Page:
The ExactEmerge system is currently meant for corn and soybeans only.

Deere tested the system with a wide variety of seed sizes and shapes to be sure it would accommodate different corn hybrids. In fact, Krueger said, Deere tested the system with eight different hybrids simultaneously. It passed with flying colors with a 99%-plus singulation rate and excellent placement.

For soybeans, singulation and placement accuracy was so great during system tests, Krueger said, growers might be able to lower seeding rates because nearly every seed was left in an ideal position to germinate.

While the new ExactEmerge system has changed a lot, it still relies on some standard Deere equipment, including its active down-force feature, which creates a consistent seed trench depth and its trench closing mechanisms to achieve proper seed to soil contact.


Gravity makes the seed tube a simple and reliable concept. The brush-belt system, by contrast, has a lot of moving parts. Growers might ask if they will face reliability issues with the ExactEmerge system.

“The challenges [of a planting system this complex] are one reason there is nothing on the market like this,” Krueger said. Deere understood that when it started the process. “When we were developing the project, we held our engineers to the standard of no more downtime than the previous systems.”

Extensive testing shows that the system will be reliable, despite the fact that there are more wear points in a brush belt than a seed tube. For instance, seed on the brush belt glides on a replaceable strip. But replacement should be only a three- to five-year occurrence, as with other components of the row unit, Krueger said. Sandy conditions and high-rate beans might shorten that timeframe.

To aid in maintenance, Krueger said, engineers designed the system to be easily accessible.

Electric motors are also unusual on planters. To power the two motors per row required on ExactEmerge system, Deere installed a variable load alternator driven by two hydraulic hoses coming from the tractor. These are the same hoses that work the variable rate drives on Deere’s current planters. The alternator uses 12 gpm of hydraulic flow to produce a 56-volt charge; the alternator load decreases when less electricity is needed.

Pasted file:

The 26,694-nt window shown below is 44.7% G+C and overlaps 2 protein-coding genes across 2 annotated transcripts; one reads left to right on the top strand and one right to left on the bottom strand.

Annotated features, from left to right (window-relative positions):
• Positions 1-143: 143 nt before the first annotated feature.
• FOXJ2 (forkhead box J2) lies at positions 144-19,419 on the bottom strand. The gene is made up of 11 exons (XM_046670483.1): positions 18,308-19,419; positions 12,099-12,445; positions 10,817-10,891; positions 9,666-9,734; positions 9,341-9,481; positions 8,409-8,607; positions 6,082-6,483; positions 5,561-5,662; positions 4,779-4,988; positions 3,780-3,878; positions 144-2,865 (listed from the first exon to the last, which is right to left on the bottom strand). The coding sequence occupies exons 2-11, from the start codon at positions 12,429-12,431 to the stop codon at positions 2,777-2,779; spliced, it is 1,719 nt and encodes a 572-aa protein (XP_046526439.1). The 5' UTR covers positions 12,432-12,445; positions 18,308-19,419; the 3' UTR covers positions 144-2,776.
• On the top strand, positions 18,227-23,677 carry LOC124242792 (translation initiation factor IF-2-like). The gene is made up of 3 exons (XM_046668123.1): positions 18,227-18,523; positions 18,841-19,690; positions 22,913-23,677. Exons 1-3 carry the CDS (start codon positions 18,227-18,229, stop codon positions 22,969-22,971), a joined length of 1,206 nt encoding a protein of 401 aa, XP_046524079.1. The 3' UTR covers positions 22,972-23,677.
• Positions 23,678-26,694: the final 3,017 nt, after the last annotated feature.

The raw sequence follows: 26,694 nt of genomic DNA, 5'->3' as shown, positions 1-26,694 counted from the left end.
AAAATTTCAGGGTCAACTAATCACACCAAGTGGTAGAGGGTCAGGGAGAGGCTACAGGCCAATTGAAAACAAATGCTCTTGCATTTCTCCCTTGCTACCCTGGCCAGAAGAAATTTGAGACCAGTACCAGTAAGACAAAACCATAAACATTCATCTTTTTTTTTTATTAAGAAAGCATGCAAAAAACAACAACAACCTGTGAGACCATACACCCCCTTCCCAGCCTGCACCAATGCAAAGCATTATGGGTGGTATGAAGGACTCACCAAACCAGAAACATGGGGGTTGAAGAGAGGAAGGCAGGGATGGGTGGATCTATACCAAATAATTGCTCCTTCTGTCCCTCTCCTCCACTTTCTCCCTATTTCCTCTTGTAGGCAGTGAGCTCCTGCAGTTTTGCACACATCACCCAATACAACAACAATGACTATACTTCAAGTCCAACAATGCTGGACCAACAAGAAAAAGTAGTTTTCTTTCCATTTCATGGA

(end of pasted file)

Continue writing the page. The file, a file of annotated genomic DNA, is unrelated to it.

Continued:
The faster you drive the more horsepower you need. Krueger estimates that a tractor will use 40% more horsepower when a planter goes from a traditional 5 mph to a faster 7.5 mph. When it goes to 10 mph, the tractor will require 80% more horsepower than at 5 mph.

Krueger doesn’t expect that farmers with the new system will go slowly: “When we gave customers this planter [to test], we thought it would take them a while to feel comfortable getting to 10 mph. That didn’t happen. They would plant, then get out and dig up seed in the ground. When they saw the results, they would go faster.”


The ExactEmerge system was officially introduced at the National Farm Machinery Show in Louisville, Ky. A limited production run this year will lead to field demonstrations in the spring and customer availability next year. Pricing is not yet available.

When released, the ExactEmerge system initially will be available for Deere’s 1775NT and 1795 planters in 15-, 20- and 30-inch row spacings. They will be for central fill units only.

Growers uninterested in 10 mph capabilities need not worry. Deere does not plan to phase out its traditional systems.

“Along with ExactEmerge, our premium feature, we will continue to offer seed tube configurations,” Kaverina said. “Growers may choose between the two systems based on their preferences and their farming operation needs.”


© Copyright 2014 DTN/The Progressive Farmer. All rights reserved.

© Copyright 2014 DTN/The Progressive Farmer, A Telvent Brand. All rights reserved

Source: DTN – Article – Wed Feb 12, 2014 10:34 AM CST